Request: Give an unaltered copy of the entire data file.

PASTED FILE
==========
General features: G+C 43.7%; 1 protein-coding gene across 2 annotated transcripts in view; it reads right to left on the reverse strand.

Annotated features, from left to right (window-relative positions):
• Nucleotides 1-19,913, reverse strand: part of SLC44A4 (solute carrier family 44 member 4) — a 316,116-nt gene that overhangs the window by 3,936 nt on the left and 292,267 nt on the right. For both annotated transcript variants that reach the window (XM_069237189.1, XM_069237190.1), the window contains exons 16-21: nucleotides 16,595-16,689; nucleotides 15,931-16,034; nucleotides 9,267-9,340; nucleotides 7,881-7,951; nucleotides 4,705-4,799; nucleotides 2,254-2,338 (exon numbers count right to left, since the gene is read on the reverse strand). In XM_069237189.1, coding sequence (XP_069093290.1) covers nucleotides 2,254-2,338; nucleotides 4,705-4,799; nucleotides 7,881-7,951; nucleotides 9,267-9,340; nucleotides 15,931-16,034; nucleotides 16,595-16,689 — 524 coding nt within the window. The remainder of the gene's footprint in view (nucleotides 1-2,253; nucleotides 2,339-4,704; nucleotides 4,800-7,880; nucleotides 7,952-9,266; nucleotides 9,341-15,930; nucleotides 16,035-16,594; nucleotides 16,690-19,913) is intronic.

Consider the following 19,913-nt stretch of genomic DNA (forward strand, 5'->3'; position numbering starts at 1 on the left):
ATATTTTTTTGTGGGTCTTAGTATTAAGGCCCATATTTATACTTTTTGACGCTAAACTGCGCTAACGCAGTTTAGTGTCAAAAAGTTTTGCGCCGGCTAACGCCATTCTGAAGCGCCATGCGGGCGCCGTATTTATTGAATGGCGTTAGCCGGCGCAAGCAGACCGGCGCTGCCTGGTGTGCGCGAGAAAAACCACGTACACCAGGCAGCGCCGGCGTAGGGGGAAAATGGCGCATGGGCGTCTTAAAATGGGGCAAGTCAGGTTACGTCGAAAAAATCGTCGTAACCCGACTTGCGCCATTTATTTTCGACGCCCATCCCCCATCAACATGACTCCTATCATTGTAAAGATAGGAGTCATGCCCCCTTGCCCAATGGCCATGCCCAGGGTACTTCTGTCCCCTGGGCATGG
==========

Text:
General features: G+C 43.7%; 1 protein-coding gene across 2 annotated transcripts in view; it reads right to left on the reverse strand.

Annotated features, from left to right (window-relative positions):
• Nucleotides 1-19,913, reverse strand: part of SLC44A4 (solute carrier family 44 member 4) — a 316,116-nt gene that overhangs the window by 3,936 nt on the left and 292,267 nt on the right. For both annotated transcript variants that reach the window (XM_069237189.1, XM_069237190.1), the window contains exons 16-21: nucleotides 16,595-16,689; nucleotides 15,931-16,034; nucleotides 9,267-9,340; nucleotides 7,881-7,951; nucleotides 4,705-4,799; nucleotides 2,254-2,338 (exon numbers count right to left, since the gene is read on the reverse strand). In XM_069237189.1, coding sequence (XP_069093290.1) covers nucleotides 2,254-2,338; nucleotides 4,705-4,799; nucleotides 7,881-7,951; nucleotides 9,267-9,340; nucleotides 15,931-16,034; nucleotides 16,595-16,689 — 524 coding nt within the window. The remainder of the gene's footprint in view (nucleotides 1-2,253; nucleotides 2,339-4,704; nucleotides 4,800-7,880; nucleotides 7,952-9,266; nucleotides 9,341-15,930; nucleotides 16,035-16,594; nucleotides 16,690-19,913) is intronic.

Consider the following 19,913-nt stretch of genomic DNA (forward strand, 5'->3'; position numbering starts at 1 on the left):
ATATTTTTTTGTGGGTCTTAGTATTAAGGCCCATATTTATACTTTTTGACGCTAAACTGCGCTAACGCAGTTTAGTGTCAAAAAGTTTTGCGCCGGCTAACGCCATTCTGAAGCGCCATGCGGGCGCCGTATTTATTGAATGGCGTTAGCCGGCGCAAGCAGACCGGCGCTGCCTGGTGTGCGCGAGAAAAACCACGTACACCAGGCAGCGCCGGCGTAGGGGGAAAATGGCGCATGGGCGTCTTAAAATGGGGCAAGTCAGGTTACGTCGAAAAAATCGTCGTAACCCGACTTGCGCCATTTATTTTCGACGCCCATCCCCCATCAACATGACTCCTATCATTGTAAAGATAGGAGTCATGCCCCCTTGCCCAATGGCCATGCCCAGGGTACTTCTGTCCCCTGGGCATGG